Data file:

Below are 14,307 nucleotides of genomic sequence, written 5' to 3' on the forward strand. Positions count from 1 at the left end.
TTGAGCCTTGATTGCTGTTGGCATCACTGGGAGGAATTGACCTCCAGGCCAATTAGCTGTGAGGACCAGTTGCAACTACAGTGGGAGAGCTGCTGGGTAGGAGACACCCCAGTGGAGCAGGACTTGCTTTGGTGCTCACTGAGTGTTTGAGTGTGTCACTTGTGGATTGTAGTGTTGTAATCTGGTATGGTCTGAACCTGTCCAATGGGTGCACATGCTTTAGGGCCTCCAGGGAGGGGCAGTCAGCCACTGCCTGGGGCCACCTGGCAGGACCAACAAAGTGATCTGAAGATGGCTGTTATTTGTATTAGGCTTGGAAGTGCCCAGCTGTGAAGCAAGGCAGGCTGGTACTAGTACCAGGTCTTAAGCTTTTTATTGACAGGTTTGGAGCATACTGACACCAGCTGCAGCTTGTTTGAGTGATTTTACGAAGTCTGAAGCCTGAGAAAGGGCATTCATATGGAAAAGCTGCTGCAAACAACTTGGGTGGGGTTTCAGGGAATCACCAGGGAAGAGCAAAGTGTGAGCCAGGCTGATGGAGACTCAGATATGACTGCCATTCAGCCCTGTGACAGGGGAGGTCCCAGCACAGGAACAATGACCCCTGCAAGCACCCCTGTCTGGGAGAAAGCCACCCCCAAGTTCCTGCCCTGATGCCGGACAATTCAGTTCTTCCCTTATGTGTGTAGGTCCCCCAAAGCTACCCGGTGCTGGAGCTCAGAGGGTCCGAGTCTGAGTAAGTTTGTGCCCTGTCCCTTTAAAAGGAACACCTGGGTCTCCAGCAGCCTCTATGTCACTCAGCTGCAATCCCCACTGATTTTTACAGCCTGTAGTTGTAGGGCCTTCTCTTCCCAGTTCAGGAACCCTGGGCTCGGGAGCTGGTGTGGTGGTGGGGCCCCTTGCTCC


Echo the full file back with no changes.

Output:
Below are 14,307 nucleotides of genomic sequence, written 5' to 3' on the forward strand. Positions count from 1 at the left end.
TTGAGCCTTGATTGCTGTTGGCATCACTGGGAGGAATTGACCTCCAGGCCAATTAGCTGTGAGGACCAGTTGCAACTACAGTGGGAGAGCTGCTGGGTAGGAGACACCCCAGTGGAGCAGGACTTGCTTTGGTGCTCACTGAGTGTTTGAGTGTGTCACTTGTGGATTGTAGTGTTGTAATCTGGTATGGTCTGAACCTGTCCAATGGGTGCACATGCTTTAGGGCCTCCAGGGAGGGGCAGTCAGCCACTGCCTGGGGCCACCTGGCAGGACCAACAAAGTGATCTGAAGATGGCTGTTATTTGTATTAGGCTTGGAAGTGCCCAGCTGTGAAGCAAGGCAGGCTGGTACTAGTACCAGGTCTTAAGCTTTTTATTGACAGGTTTGGAGCATACTGACACCAGCTGCAGCTTGTTTGAGTGATTTTACGAAGTCTGAAGCCTGAGAAAGGGCATTCATATGGAAAAGCTGCTGCAAACAACTTGGGTGGGGTTTCAGGGAATCACCAGGGAAGAGCAAAGTGTGAGCCAGGCTGATGGAGACTCAGATATGACTGCCATTCAGCCCTGTGACAGGGGAGGTCCCAGCACAGGAACAATGACCCCTGCAAGCACCCCTGTCTGGGAGAAAGCCACCCCCAAGTTCCTGCCCTGATGCCGGACAATTCAGTTCTTCCCTTATGTGTGTAGGTCCCCCAAAGCTACCCGGTGCTGGAGCTCAGAGGGTCCGAGTCTGAGTAAGTTTGTGCCCTGTCCCTTTAAAAGGAACACCTGGGTCTCCAGCAGCCTCTATGTCACTCAGCTGCAATCCCCACTGATTTTTACAGCCTGTAGTTGTAGGGCCTTCTCTTCCCAGTTCAGGAACCCTGGGCTCGGGAGCTGGTGTGGTGGTGGGGCCCCTTGCTCC